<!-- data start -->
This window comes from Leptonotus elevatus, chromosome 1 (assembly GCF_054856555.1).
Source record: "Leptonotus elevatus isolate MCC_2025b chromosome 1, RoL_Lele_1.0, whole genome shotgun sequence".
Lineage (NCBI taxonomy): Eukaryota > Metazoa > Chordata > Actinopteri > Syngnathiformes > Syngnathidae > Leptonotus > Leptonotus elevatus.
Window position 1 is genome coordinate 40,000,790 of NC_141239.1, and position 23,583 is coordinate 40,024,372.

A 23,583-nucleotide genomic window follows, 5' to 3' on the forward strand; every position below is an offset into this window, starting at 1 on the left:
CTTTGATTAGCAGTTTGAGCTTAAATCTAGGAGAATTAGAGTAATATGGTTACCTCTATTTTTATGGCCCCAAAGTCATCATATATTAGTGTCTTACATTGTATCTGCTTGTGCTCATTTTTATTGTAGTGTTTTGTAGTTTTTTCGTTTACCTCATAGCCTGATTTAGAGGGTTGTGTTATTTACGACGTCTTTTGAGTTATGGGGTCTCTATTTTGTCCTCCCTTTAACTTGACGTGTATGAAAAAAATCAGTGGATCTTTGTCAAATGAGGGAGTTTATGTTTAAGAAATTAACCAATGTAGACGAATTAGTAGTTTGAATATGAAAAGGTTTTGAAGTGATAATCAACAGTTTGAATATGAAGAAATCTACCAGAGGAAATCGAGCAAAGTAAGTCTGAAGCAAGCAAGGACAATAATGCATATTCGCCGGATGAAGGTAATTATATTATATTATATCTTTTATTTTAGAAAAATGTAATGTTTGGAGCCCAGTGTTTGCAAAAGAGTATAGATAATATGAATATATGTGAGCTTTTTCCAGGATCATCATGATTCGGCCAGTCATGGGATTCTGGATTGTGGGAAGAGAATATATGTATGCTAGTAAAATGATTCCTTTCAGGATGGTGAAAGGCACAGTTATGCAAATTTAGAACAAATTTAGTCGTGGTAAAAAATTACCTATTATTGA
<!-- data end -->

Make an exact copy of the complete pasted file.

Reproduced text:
This window comes from Leptonotus elevatus, chromosome 1 (assembly GCF_054856555.1).
Source record: "Leptonotus elevatus isolate MCC_2025b chromosome 1, RoL_Lele_1.0, whole genome shotgun sequence".
Lineage (NCBI taxonomy): Eukaryota > Metazoa > Chordata > Actinopteri > Syngnathiformes > Syngnathidae > Leptonotus > Leptonotus elevatus.
Window position 1 is genome coordinate 40,000,790 of NC_141239.1, and position 23,583 is coordinate 40,024,372.

A 23,583-nucleotide genomic window follows, 5' to 3' on the forward strand; every position below is an offset into this window, starting at 1 on the left:
CTTTGATTAGCAGTTTGAGCTTAAATCTAGGAGAATTAGAGTAATATGGTTACCTCTATTTTTATGGCCCCAAAGTCATCATATATTAGTGTCTTACATTGTATCTGCTTGTGCTCATTTTTATTGTAGTGTTTTGTAGTTTTTTCGTTTACCTCATAGCCTGATTTAGAGGGTTGTGTTATTTACGACGTCTTTTGAGTTATGGGGTCTCTATTTTGTCCTCCCTTTAACTTGACGTGTATGAAAAAAATCAGTGGATCTTTGTCAAATGAGGGAGTTTATGTTTAAGAAATTAACCAATGTAGACGAATTAGTAGTTTGAATATGAAAAGGTTTTGAAGTGATAATCAACAGTTTGAATATGAAGAAATCTACCAGAGGAAATCGAGCAAAGTAAGTCTGAAGCAAGCAAGGACAATAATGCATATTCGCCGGATGAAGGTAATTATATTATATTATATCTTTTATTTTAGAAAAATGTAATGTTTGGAGCCCAGTGTTTGCAAAAGAGTATAGATAATATGAATATATGTGAGCTTTTTCCAGGATCATCATGATTCGGCCAGTCATGGGATTCTGGATTGTGGGAAGAGAATATATGTATGCTAGTAAAATGATTCCTTTCAGGATGGTGAAAGGCACAGTTATGCAAATTTAGAACAAATTTAGTCGTGGTAAAAAATTACCTATTATTGA